9. PRC-ROK Relations

China Daily (“CLOSER PARTY TIES”, Beijing, 06/21-22/03, P2) reported that PRC President Hu Jintao said here on June 20 the Communist Party of China (CPC) was ready to join with all political parties of the ROK to promote regional and global peace, stability, development and prosperity. Hu, also general secretary of the CPC Central Committee, made the remarks during a meeting with a delegation of the ROK Millennium Democratic Party headed by its supreme council Chairman Chyung Dai-chul, said the report.

10. ROK Defense Policy

People’s Daily (Xu Baokang, “ROH PROPOSES SELF-DEFENSE POLICY”, Seoul, 06/22/03, P3) reported that ROK President Roh Moo-hyun proposed on June 21 a kind of self-defense policy, under with ROK’s military expenditure will be raised to 3.2 percent of its GDP. Roh said that self-defense policy is the only way for ROK to pursue recognitions from the international community, and it means to find its right place, rather than unifying the DPRK or owning nuclear weapons. Rights to command in battles should be retrieved from the hands of US army, Roh said. Roh also mentioned that in order to realize peace in Northeast Asia, the first task is to maintain stability on the peninsula, said the report.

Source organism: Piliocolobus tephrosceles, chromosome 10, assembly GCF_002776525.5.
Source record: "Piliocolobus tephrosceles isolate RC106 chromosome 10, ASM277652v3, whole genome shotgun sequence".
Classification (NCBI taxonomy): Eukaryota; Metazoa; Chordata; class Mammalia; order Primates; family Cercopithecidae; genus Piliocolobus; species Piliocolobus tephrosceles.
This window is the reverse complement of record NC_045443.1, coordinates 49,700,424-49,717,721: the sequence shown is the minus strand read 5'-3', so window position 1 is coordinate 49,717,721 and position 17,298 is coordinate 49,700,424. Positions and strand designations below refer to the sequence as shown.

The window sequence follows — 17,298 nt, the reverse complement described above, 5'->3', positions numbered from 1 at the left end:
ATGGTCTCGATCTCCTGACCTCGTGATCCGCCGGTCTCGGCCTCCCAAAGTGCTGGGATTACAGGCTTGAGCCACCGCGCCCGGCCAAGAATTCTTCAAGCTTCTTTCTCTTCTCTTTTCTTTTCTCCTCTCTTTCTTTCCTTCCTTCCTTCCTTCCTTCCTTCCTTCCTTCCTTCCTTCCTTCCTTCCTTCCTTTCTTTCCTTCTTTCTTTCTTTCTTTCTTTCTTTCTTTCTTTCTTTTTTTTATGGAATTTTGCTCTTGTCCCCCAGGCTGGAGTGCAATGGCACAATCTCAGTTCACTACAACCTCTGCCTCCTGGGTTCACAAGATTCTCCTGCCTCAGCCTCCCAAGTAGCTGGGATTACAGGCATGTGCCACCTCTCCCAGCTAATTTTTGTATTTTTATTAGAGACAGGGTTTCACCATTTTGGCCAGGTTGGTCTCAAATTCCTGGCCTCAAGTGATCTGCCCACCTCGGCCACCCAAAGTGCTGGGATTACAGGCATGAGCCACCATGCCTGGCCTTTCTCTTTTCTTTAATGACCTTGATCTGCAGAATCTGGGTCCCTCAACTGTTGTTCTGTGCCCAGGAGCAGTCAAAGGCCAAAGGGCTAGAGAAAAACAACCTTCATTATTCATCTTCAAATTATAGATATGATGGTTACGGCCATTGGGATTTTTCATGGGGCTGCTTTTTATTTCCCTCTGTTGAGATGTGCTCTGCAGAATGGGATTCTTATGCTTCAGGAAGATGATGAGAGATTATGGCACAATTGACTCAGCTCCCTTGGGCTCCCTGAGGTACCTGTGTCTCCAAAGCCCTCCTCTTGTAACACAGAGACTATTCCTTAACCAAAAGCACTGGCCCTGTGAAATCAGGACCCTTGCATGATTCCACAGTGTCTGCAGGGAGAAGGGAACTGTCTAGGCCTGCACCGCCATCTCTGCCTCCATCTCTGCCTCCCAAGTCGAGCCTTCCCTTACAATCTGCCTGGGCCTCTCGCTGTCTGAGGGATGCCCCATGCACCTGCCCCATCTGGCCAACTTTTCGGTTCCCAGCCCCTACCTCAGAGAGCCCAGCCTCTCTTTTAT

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Produced by the Nautilus Institute for Security and Sustainable Development in partnership with:

Ilmin Internationl Relations Institute
BK21 The Education and Research Corps for East Asian Studies
Department of Political Science, Korea University, Seoul, Republic of Korea

Center for American Studies,
Fudan University, Shanghai, People’s Republic of China

International Peace Research Institute (PRIME),
Meiji Gakuin University, Tokyo, Japan

Monash Asia Institute,
Monash University, Clayton, Australia

Brandon Yu: napsnet@nautilus.org
Berkeley, California, United States

Timothy L. Savage: napsnet@nautilus.org
Berkeley, California, United States

Kim Young-soo: yskim328@hotmail.com
Seoul, Republic of Korea

Hibiki Yamaguchi: hibikiy84@hotmail.com
Tokyo, Japan

Saiko Iwata: saiko@akira.ne.jp
Tokyo, Japan

Hiroya Takagi: hiroya_takagi@hotmail.com
Tokyo, Japan

Peter Razvin: icipu@online.ru
Moscow, Russian Federation

Wu Chunsi: cswu@fudan.ac.cn
Shanghai, People’s Republic of China

Dingli Shen: dlshen@fudan.ac.cn
Shanghai, People’s Republic of China

John McKay: John.McKay@adm.monash.edu.au
Clayton, Australia